Citizens Demand Lower Salaries … for Politicians

Aswat al-Iraq reports that citizens from Baghdad have called on public representatives to take salary cuts, as Prime Minister Nouri al-Maliki has done, to show their good will towards the poor. This comes as parliament prepares the federal budget draft law of 2011.

As unrest sweeps the Middle East, Iraqi Prime Minister Nouri al-Maliki said he would give up half his $30,000 monthly paycheck in a possible bid to head off simmering discontent, and called for a two-term limit to be placed on his office.

Iraqis have held sporadic protests against food, power and water shortages and their plight acquired particular attention this month as a wave of anti-government protests rocked the region.

For Abu Zaid, 61, from al-Shurta neighborhood, southwestern Baghdad, it’s the time for lawmakers and ministers to decrease their salaries, in addition to decreasing the post-retirement wage from 80% to 30 or 20% like other citizens, including civilians and military men.

“The decision taken by the premier to give up 5% of his salary will not be useful, unless other senior officials in the country take the same step,” he added.

“We support all initiatives of members of the parliament to allocate 15-20% of the budget to support all citizens, mainly the poor, and we encourage officials who decrease their salaries as a step to show solidarity and to boost trust between citizens and officials,” Milad Saad, 30, said.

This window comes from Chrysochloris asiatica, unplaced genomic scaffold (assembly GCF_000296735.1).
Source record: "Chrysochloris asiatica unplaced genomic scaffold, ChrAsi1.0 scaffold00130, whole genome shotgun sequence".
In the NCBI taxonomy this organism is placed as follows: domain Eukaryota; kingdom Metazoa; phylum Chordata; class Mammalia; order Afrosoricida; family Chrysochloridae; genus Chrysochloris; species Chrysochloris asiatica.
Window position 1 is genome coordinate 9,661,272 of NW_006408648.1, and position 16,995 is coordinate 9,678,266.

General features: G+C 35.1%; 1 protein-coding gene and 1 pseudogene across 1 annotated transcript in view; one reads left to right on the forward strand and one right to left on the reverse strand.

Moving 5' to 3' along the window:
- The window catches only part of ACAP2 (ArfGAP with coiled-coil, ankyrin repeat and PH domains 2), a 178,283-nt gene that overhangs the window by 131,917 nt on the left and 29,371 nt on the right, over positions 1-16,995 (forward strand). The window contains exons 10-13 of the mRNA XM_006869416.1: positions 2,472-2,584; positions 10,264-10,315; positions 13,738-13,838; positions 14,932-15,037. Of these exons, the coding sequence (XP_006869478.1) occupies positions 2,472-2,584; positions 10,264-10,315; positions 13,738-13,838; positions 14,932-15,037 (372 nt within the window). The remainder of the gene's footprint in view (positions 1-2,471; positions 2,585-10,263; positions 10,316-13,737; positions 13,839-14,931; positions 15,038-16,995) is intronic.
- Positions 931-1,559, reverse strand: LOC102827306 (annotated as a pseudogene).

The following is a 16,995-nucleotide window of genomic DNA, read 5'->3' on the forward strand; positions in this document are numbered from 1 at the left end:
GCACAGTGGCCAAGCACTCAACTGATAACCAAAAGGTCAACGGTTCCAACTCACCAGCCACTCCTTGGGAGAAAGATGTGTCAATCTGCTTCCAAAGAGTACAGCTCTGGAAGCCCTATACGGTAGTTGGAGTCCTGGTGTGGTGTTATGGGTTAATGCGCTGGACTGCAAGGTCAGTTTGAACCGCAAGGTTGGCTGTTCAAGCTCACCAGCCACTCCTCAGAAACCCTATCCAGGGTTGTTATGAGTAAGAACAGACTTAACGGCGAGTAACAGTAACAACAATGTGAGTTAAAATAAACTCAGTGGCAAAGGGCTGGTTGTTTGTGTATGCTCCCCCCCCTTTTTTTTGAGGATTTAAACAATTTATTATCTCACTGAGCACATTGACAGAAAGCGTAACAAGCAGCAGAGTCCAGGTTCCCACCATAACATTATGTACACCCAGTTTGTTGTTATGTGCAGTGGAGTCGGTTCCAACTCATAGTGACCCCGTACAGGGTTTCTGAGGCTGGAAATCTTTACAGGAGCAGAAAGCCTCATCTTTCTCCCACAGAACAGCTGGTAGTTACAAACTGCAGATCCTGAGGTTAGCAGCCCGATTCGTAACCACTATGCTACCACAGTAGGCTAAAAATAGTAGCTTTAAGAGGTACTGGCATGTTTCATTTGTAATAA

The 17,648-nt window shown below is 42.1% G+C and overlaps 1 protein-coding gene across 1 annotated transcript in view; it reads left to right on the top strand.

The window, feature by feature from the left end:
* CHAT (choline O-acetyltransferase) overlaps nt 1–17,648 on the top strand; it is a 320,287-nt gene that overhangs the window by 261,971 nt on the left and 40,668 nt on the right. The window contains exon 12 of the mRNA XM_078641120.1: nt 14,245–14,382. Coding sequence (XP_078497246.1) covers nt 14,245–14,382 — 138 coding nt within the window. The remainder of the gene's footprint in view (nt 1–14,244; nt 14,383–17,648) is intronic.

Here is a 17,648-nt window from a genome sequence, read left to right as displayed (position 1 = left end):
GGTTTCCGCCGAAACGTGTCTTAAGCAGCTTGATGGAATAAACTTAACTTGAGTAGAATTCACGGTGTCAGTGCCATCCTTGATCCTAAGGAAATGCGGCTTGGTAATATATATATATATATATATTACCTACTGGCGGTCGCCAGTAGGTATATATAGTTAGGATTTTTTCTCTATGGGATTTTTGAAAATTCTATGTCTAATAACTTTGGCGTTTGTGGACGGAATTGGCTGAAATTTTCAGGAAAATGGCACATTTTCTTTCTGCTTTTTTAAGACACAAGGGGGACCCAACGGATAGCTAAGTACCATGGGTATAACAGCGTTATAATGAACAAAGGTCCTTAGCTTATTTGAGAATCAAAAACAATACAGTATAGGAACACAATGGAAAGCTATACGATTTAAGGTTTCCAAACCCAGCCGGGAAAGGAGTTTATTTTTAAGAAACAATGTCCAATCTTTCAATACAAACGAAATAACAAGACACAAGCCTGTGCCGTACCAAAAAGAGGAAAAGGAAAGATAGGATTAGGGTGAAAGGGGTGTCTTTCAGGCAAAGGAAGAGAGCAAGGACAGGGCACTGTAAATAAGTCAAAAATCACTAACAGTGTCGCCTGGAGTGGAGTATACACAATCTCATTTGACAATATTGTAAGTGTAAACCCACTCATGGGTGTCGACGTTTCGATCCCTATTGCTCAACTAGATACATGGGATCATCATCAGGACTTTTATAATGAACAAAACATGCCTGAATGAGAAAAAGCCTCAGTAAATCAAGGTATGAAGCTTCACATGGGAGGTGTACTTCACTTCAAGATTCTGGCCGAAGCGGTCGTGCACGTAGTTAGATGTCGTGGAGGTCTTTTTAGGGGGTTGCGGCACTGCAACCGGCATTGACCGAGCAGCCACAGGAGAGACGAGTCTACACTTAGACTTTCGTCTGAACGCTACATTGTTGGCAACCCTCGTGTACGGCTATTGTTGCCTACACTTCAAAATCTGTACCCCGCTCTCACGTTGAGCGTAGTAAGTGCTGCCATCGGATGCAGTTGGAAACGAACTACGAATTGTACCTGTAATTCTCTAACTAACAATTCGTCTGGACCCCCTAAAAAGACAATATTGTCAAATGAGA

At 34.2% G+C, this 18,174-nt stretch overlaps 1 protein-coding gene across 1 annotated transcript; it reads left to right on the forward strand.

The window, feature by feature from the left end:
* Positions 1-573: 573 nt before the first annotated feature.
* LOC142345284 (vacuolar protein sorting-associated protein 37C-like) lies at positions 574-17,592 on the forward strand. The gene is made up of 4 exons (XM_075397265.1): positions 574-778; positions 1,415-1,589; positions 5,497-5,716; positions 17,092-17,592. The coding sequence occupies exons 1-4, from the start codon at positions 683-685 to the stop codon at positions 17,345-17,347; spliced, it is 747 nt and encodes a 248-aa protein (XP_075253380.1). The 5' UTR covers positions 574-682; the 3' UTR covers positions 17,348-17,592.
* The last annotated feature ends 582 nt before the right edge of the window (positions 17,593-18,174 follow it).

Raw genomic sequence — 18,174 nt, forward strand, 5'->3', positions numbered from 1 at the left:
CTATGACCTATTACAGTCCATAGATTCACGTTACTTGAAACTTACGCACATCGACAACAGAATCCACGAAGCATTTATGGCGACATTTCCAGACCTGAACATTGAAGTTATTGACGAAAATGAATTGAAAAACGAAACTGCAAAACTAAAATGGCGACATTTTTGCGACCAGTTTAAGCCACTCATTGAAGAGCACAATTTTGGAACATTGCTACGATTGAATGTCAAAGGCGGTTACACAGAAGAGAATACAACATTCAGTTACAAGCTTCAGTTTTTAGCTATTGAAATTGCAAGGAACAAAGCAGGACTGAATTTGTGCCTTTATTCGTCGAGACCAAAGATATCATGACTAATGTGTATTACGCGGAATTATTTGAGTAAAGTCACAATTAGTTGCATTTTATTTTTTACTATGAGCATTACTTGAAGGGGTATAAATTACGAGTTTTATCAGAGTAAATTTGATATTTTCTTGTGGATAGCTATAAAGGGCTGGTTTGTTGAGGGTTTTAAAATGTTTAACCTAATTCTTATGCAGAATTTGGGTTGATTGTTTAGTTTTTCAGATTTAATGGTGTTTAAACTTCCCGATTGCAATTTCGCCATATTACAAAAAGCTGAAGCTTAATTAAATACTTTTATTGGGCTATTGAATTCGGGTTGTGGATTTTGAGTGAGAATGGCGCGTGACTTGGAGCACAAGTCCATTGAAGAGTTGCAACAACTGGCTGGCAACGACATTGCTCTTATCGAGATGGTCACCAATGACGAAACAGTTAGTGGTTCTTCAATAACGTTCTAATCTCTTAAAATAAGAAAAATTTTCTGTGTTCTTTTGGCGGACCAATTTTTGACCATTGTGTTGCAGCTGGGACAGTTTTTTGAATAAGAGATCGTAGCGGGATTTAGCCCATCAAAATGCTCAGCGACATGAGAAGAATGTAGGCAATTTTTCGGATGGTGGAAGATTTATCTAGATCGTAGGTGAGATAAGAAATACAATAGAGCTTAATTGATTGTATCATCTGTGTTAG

“Al-Maliki’s decision is not enough. All officials have to do the same as there are so many people in the society need to be supported,” she added.

“Demonstrations in Iraq are useless, we have staged several protests calling for improving living conditions and incomes, but nothing happened, just the same promises,” Thu al-Faqqar Ali, 25, told Aswat al-Iraq news agency.

(Source: Aswat al-Iraq)

One Response to Citizens Demand Lower Salaries … for Politicians

  1. […] is widely reported in Iraq to be equal to $30,000 per month, according to the Associated Press and Iraq-Business News, a figure that is more than a hundred times higher than the current average monthly income in Iraq. […]

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    […] is widely reported in Iraq to be equal to $30,000 per month, according to the Associated Press and Iraq-Business News, a figure that is more than a hundred times higher than the current average monthly income in Iraq. […]